Stop it, you’ll have me in tears!

Great little film and good to meet the great Iain Peters, who I never quite ran into in the flesh even though we must have narrowly missed each other several times.  He was an inspiration when I climbed there a lot, even if he has, rather belatedly, claimed one of my routes!

In reply to UKC News:

We had a bit of a job finding Wreckers' Slab back in the day. Walking along the edge of a field, a chap appeared over the cliff-edge and through the bracken on the 'wong' side of the barbed wire fence - "thank God you have arrived" says he.

Turns out he and his wife and kid had got stuck halfway up the steep bank trying to escape the rising tide and with the ropes around our shoulders he had assumed we were Mountain Rescue. I abbed in and escorted them up the final few hundred feet, it was just steep scrambling and they were fine with a rope on. The guy thanked us and then said "what about the dog?" - it was just visible right down on the beach. So down I go again - all the way to the bottom this time and carry the dog back up the bank.

Later that day we found the route and did it, even got a front cover shot for Climber and Rambler out of it!

Chris

 pscdnlh 09 Mar 2021
In reply to james mann:

A great little film, thanks - a good balance between climbing shots and narrative. By the way, the Irish tunes aren't "Jig of Slurs". They're a couple of fine reels called "The Banshee" (also known as "McMahon's") and "Julia Delaney's."

In reply to Rog Wilko: Bozzee!

 Tom Last 11 Mar 2021
In reply to Rog Wilko:

> So while we’re on the subject, am I the only one who says BoSIgran, or is it really BOSigran?

That's spot on Rog, insofar as most climbers down here pronounces it. Again as Joel says, we could all be wrong too. I'm not Cornish, but correct pronunciations of some places do seem to be a bit obscure and to vary for those locals that are; see names like Kenidjack, Luxulyan etc. 

Post edited at 09:04
In reply to Tom Last:

> That's spot on Rog, insofar as most climbers down here pronounces it. Again as Joel says, we could all be wrong too. I'm not Cornish, but correct pronunciations of some places do seem to be a bit obscure and to vary for those locals that are; see names like Kenidjack, Luxulyan etc. 

I need to hear them, not see them, Tom😀. From what I’ve heard locals say, many Cornish names seem to have the stress on the second syllable.

 Tom Last 11 Mar 2021
In reply to Rog Wilko:

Fair point! Yeah that's certainly the case with the second syllable in these examples.

I think most people would pronounce Kenidjack as KEN-ee-jack, whereas it's actually more like kn-IDJ-ack, with both the KEN and IDJ sounds sort of making glottal stops. 

Luxulyan looks like it should be pronounced LUX-ulee-an whereas the local telling is lux-ILLEE-n with U sounds changed to hard I sounds apparently at random!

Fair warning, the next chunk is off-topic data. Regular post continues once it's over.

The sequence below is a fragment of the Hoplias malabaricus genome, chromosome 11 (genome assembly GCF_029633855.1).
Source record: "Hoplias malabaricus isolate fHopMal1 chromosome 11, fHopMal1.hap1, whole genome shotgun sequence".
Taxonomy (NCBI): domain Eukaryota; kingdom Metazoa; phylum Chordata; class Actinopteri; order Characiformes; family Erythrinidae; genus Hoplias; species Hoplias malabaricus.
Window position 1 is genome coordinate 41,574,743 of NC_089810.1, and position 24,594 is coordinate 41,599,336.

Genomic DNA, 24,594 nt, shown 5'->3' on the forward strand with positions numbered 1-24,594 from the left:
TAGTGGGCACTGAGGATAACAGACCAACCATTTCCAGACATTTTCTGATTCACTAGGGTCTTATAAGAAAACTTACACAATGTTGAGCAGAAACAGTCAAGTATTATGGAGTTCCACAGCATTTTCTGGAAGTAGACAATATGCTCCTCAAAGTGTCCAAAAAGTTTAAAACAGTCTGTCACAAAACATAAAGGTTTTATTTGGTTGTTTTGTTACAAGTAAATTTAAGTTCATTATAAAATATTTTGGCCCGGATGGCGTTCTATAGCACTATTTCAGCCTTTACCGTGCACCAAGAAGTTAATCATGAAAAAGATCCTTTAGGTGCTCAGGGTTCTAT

​​​​​​So basically everything is massively confusing and the cause of some mirth locally in the summer months when asked for directions to places like TINT-agool, MARAZZ-ian, Fow-EE, and MOUSE-Hole (you may recognise these?), but in truth on the face of it all of these seem like perfectly reasonable interpretations and I don't think anybody really knows some of the more obscure ones - or I certainly don't anyway. 

 Tom Last 11 Mar 2021
In reply to Rog Wilko:

> So while we’re on the subject, am I the only one who says BoSIgran, or is it really BOSigran?

Also, it's BoZEEgran, but I think that's as you implied. 

 Tom Last 11 Mar 2021
In reply to UKC News:

Anyway, ace film James, hard at work as ever mate  

In reply to Joel Perkin:

> As a Moostow Local

Is that really how Morwenstow is pronounced locally?  

When we first started exploring the area I clearly remember spending ages try to find Woolfardisworthy (as marked on the map) but only finding signposts to Woolsery...

We're now pretty used to the local pronunciations here in the Staffordshire Moorlands (Biddle, Oncut, Eyelam) and being directed upbank or downbank, but still occasionally get caught out.  Despite my best efforts I'm still known as an obviously posh southerner (from Coventry) but I put that down to living in Bristol for three years!

In reply to Dave Garnett:

> Is that really how Morwenstow is pronounced locally?  

Yes! The locals do call it Moostow, but I think it's in much the same way as I'd refer to my home town, Wolverhampton as "Wolvo". Morwenstow is equally acceptable I think. (Joel may well correct me.) Did you know that similarly Holsworthy is often called "Ollery"!

 Tom Last 11 Mar 2021
In reply to Mark Kemball:

And Launceston, Laansen 😂

In reply to Tom Last:

> And Launceston, Laansen 😂

Yes, although not the Tasmanian one, as I discovered!

In reply to Dave Garnett:

> Yes, although not the Tasmanian one, as I discovered!

I was just going to say that! At least they don’t call it Launo. As far as I know.

 Kafoozalem 12 Mar 2021
In reply to UKC News:

Wonderful film making. A story, endearing characters, incredible drone footage, sympathetic music and the star of it all the evening light on the N coast.

I have watched this upwards of four times now and enjoy it thoroughly every time.

Well done to all of you.